In this piece I was taking a few risks. In reading and rereading Anne’s House of Dreams, I began to discern a rather sophisticated approach to darkness and trouble. House of Dreams seems to me, of the Anne books, to have the most sophisticated mix of lovely and terrible moments, of light and darkness. And yet, Montgomery never seems to negate either the value of good, beautiful things or of the heart-rending difficult moments of suffering. Because Epperly’s Fragrance of Sweet-Grass is such an influential text, I wanted to dialogue with her thesis about Anne’s House of Dreams, where she argues that “all things harmonize” in this text. Her metaphor of “harmony” works well as a tool for analysis, but I wanted to trouble it a little bit. Can light and darkness ever really harmonize? Or is something going on in the core experiences of the characters and Montgomery’s consideration of how such pain and suffering can exist in a providential world? This paper is my attempt to consider that question. Here is the abstract of the draft that I submitted:
Abstract: Upon completing Anne’s House of Dreams in 1916, Montgomery recorded in her journal that she had never written “amid so much strain of mind and body” (193). Caught between the pressures of life, Montgomery admitted that WWI was “slowly killing” her (185)—a war bound up for Montgomery with the agony of the loss of her second son. What Elizabeth Epperly calls Montgomery’s “most unselfconsciously philosophic” novel (The Fragrance of Sweet-Grass 75), House of Dreams delves into painful issues of loss, suicide, bad marriages, ill-timed love, poverty, and the beautiful-terrible consequences of duty. The result is a complex and nuanced consideration of life faithfully lived as it excels in the “effects of light and shadow,” allowing for both “joy and sorrow” (Anne’s House of Dreams 84, 93). As a novel filled with biblical and poetic references to the nature of life, and as a story unwilling to look away from difficult themes, readers are left with the assurance that “Everything works together for good” (Anne’s House of Dreams 16; see Rom 8:28). In dialogue with Epperly’s treatment—both accepting the basic argument but interrogating the metaphor of “harmony” in order to generate new analysis—this paper considers Anne’s House of Dreams as a popular theodicy. “There’s something in the world amiss,” Anne admits, quoting Tennyson, but it is unclear whether it will be fully “unriddled by and by” (162). Instead, with Leslie, there is some beauty to “the struggle—and the crash—and the noise” of life (64). Montgomery offers a complex and conflicted defence of goodness, which is a lived theodicy where readers are invited to make friends with the darkness in order to see the light.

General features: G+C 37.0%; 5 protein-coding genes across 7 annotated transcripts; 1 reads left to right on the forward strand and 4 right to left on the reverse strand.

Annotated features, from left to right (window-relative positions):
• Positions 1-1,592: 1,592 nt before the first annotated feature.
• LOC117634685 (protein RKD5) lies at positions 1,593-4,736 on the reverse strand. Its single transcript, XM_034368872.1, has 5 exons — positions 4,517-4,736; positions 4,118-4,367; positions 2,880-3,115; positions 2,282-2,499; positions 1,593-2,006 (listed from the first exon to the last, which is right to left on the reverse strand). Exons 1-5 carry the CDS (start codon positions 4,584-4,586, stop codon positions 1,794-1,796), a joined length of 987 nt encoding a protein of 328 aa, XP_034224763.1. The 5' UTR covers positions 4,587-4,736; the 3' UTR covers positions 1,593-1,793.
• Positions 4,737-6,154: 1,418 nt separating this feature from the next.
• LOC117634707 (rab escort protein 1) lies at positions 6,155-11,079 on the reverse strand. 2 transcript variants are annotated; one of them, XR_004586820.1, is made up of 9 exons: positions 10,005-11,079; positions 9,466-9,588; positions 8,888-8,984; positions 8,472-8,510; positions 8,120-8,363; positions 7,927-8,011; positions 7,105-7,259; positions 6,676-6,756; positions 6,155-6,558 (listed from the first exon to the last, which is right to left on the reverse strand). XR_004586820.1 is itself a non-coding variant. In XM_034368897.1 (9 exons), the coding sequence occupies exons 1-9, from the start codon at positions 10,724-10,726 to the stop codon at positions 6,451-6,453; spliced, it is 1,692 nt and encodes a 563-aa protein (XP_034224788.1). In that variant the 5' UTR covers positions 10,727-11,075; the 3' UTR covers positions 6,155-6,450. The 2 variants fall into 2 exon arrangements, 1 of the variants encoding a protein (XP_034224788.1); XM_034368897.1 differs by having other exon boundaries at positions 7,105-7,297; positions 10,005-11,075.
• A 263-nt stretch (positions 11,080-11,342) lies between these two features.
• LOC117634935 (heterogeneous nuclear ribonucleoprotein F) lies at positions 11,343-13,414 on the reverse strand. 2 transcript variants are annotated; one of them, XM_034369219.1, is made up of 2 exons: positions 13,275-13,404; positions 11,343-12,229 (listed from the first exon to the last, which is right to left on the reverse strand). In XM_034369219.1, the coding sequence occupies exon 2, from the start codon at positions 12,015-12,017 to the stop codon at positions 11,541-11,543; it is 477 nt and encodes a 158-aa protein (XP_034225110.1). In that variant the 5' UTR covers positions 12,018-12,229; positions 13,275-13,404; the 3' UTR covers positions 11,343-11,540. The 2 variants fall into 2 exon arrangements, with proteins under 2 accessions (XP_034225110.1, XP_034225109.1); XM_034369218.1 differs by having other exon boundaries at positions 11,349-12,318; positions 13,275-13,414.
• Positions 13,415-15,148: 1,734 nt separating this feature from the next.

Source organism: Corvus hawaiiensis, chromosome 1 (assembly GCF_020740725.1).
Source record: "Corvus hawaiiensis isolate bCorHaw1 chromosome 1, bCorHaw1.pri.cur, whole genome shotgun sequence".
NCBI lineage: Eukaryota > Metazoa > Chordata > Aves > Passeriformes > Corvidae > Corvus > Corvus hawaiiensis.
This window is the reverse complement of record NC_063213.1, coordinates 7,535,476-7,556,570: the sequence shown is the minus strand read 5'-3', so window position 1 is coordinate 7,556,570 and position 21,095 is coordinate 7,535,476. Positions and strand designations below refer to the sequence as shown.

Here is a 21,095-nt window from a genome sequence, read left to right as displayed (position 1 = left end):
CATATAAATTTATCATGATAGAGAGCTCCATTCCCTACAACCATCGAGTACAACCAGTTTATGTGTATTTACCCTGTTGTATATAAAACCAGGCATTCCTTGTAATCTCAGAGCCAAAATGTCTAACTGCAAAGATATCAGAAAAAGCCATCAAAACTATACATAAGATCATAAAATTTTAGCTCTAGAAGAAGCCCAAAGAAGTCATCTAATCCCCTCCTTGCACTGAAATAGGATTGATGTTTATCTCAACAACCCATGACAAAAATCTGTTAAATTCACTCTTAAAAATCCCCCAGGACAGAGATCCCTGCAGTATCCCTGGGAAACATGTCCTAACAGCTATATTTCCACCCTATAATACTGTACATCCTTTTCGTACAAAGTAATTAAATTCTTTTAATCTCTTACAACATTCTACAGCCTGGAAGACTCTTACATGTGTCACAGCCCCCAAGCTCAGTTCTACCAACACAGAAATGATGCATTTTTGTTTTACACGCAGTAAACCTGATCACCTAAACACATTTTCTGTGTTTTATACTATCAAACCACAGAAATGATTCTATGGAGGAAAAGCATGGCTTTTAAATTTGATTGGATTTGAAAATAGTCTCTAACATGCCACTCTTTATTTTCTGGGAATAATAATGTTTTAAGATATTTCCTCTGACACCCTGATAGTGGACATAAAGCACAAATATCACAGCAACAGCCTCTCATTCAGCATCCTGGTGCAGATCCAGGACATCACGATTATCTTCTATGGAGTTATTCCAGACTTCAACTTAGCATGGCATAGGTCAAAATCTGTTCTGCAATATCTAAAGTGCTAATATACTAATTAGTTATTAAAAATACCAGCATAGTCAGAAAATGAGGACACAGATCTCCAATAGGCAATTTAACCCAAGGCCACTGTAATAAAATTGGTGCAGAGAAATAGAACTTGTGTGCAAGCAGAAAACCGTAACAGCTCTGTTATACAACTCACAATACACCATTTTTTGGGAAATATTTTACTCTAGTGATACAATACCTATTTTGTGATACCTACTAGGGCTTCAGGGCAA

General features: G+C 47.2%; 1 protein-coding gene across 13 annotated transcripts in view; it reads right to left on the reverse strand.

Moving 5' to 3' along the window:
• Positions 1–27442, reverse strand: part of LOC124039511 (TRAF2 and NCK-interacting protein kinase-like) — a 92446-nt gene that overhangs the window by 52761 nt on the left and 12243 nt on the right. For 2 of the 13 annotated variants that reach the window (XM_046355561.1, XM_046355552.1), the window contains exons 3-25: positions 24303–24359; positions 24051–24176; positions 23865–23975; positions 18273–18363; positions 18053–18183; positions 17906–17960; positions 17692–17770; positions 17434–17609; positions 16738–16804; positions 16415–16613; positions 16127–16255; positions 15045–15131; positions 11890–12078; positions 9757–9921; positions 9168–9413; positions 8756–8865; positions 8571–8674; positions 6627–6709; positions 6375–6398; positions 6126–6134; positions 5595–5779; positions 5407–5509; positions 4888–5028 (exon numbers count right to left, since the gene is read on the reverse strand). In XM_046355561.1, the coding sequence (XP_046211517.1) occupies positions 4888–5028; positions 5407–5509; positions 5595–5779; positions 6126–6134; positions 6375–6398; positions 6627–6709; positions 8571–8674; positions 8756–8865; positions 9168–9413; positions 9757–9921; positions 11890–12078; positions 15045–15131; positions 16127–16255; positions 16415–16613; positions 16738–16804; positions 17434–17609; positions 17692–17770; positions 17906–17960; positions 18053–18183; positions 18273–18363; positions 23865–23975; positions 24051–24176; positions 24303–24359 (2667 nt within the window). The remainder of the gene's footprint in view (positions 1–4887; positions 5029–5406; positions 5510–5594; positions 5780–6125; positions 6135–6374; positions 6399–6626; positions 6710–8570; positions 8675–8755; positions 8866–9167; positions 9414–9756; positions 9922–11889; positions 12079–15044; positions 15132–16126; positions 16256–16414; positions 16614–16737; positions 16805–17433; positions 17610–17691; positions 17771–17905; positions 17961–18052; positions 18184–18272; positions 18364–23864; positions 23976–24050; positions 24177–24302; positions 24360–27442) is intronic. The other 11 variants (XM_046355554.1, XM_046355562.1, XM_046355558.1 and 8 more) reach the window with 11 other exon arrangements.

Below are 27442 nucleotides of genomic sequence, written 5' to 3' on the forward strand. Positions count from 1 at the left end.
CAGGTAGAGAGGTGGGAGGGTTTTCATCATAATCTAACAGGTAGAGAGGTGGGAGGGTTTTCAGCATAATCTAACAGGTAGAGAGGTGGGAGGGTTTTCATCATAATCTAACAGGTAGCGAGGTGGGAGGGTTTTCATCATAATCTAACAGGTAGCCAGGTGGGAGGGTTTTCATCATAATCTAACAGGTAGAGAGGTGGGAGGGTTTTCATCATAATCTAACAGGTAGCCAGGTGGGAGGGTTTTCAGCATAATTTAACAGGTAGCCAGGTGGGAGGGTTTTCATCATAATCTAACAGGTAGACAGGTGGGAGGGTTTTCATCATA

I have submitted the piece for peer-review in The Journal of L.M. Montgomery Studies, and my hope is to complete a video presentation this fall. My free-access article “Rainbow Valley as Embodied Heaven: Initial Explorations into L.M. Montgomery’s Spirituality in Fiction” was recently published in the Journal of L.M. Montgomery Studies, which you can read about here. I am also the host and founding producer of The MaudCast: The Podcast of the L.M. Montgomery Institute, and I hope there will be a new episode out soon.
My thanks to the organizers of the Epperly Award! As an emerging scholar, it is gratifying to know that people would commit so much time to providing support for the next generation of readers.